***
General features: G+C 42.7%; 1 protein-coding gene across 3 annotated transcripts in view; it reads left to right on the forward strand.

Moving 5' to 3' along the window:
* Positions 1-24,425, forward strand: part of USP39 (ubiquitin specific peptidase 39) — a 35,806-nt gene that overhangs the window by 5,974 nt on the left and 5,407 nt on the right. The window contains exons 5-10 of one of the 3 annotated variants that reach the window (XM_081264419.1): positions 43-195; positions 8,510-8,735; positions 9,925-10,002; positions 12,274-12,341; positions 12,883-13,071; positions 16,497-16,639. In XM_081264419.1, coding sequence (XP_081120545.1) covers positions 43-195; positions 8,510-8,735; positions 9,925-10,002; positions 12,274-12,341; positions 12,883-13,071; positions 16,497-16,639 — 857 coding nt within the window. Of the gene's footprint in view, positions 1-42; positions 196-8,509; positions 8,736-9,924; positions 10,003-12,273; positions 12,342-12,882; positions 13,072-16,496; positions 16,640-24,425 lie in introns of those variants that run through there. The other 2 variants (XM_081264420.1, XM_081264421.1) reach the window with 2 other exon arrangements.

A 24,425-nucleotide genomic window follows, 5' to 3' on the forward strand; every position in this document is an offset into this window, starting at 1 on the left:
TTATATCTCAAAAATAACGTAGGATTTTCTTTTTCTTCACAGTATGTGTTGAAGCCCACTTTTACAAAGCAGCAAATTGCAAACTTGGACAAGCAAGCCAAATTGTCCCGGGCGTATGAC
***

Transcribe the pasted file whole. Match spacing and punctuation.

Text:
General features: G+C 42.7%; 1 protein-coding gene across 3 annotated transcripts in view; it reads left to right on the forward strand.

Moving 5' to 3' along the window:
* Positions 1-24,425, forward strand: part of USP39 (ubiquitin specific peptidase 39) — a 35,806-nt gene that overhangs the window by 5,974 nt on the left and 5,407 nt on the right. The window contains exons 5-10 of one of the 3 annotated variants that reach the window (XM_081264419.1): positions 43-195; positions 8,510-8,735; positions 9,925-10,002; positions 12,274-12,341; positions 12,883-13,071; positions 16,497-16,639. In XM_081264419.1, coding sequence (XP_081120545.1) covers positions 43-195; positions 8,510-8,735; positions 9,925-10,002; positions 12,274-12,341; positions 12,883-13,071; positions 16,497-16,639 — 857 coding nt within the window. Of the gene's footprint in view, positions 1-42; positions 196-8,509; positions 8,736-9,924; positions 10,003-12,273; positions 12,342-12,882; positions 13,072-16,496; positions 16,640-24,425 lie in introns of those variants that run through there. The other 2 variants (XM_081264420.1, XM_081264421.1) reach the window with 2 other exon arrangements.

A 24,425-nucleotide genomic window follows, 5' to 3' on the forward strand; every position in this document is an offset into this window, starting at 1 on the left:
TTATATCTCAAAAATAACGTAGGATTTTCTTTTTCTTCACAGTATGTGTTGAAGCCCACTTTTACAAAGCAGCAAATTGCAAACTTGGACAAGCAAGCCAAATTGTCCCGGGCGTATGAC